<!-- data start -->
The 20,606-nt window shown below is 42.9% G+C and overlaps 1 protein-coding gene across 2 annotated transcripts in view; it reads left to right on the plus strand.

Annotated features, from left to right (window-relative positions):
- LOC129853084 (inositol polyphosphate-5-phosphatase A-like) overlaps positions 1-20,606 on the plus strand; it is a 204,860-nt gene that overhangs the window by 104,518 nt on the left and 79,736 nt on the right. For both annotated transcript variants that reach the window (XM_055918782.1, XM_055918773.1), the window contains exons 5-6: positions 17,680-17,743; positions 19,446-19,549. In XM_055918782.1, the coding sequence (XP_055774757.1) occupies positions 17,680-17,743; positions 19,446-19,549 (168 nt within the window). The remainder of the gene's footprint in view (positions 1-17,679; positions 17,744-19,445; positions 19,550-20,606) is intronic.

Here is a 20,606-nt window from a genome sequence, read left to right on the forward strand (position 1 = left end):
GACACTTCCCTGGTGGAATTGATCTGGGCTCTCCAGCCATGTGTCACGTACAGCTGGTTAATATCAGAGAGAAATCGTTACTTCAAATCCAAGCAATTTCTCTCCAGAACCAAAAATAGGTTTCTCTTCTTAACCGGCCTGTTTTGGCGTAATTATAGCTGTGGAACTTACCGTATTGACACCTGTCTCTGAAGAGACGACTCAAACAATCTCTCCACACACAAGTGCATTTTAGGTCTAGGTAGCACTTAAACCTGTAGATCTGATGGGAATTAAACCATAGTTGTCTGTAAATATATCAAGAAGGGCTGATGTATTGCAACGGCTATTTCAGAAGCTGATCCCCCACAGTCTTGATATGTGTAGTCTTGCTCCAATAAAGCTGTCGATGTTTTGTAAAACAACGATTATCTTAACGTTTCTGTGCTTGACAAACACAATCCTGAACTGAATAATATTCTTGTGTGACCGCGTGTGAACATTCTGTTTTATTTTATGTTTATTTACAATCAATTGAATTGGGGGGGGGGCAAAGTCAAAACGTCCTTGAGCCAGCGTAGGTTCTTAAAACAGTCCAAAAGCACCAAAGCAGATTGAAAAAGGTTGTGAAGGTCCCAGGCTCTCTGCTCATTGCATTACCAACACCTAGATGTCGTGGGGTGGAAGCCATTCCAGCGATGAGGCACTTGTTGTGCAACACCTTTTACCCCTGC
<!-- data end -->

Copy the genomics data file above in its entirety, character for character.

The 20,606-nt window shown below is 42.9% G+C and overlaps 1 protein-coding gene across 2 annotated transcripts in view; it reads left to right on the plus strand.

Annotated features, from left to right (window-relative positions):
- LOC129853084 (inositol polyphosphate-5-phosphatase A-like) overlaps positions 1-20,606 on the plus strand; it is a 204,860-nt gene that overhangs the window by 104,518 nt on the left and 79,736 nt on the right. For both annotated transcript variants that reach the window (XM_055918782.1, XM_055918773.1), the window contains exons 5-6: positions 17,680-17,743; positions 19,446-19,549. In XM_055918782.1, the coding sequence (XP_055774757.1) occupies positions 17,680-17,743; positions 19,446-19,549 (168 nt within the window). The remainder of the gene's footprint in view (positions 1-17,679; positions 17,744-19,445; positions 19,550-20,606) is intronic.

Here is a 20,606-nt window from a genome sequence, read left to right on the forward strand (position 1 = left end):
GACACTTCCCTGGTGGAATTGATCTGGGCTCTCCAGCCATGTGTCACGTACAGCTGGTTAATATCAGAGAGAAATCGTTACTTCAAATCCAAGCAATTTCTCTCCAGAACCAAAAATAGGTTTCTCTTCTTAACCGGCCTGTTTTGGCGTAATTATAGCTGTGGAACTTACCGTATTGACACCTGTCTCTGAAGAGACGACTCAAACAATCTCTCCACACACAAGTGCATTTTAGGTCTAGGTAGCACTTAAACCTGTAGATCTGATGGGAATTAAACCATAGTTGTCTGTAAATATATCAAGAAGGGCTGATGTATTGCAACGGCTATTTCAGAAGCTGATCCCCCACAGTCTTGATATGTGTAGTCTTGCTCCAATAAAGCTGTCGATGTTTTGTAAAACAACGATTATCTTAACGTTTCTGTGCTTGACAAACACAATCCTGAACTGAATAATATTCTTGTGTGACCGCGTGTGAACATTCTGTTTTATTTTATGTTTATTTACAATCAATTGAATTGGGGGGGGGGCAAAGTCAAAACGTCCTTGAGCCAGCGTAGGTTCTTAAAACAGTCCAAAAGCACCAAAGCAGATTGAAAAAGGTTGTGAAGGTCCCAGGCTCTCTGCTCATTGCATTACCAACACCTAGATGTCGTGGGGTGGAAGCCATTCCAGCGATGAGGCACTTGTTGTGCAACACCTTTTACCCCTGC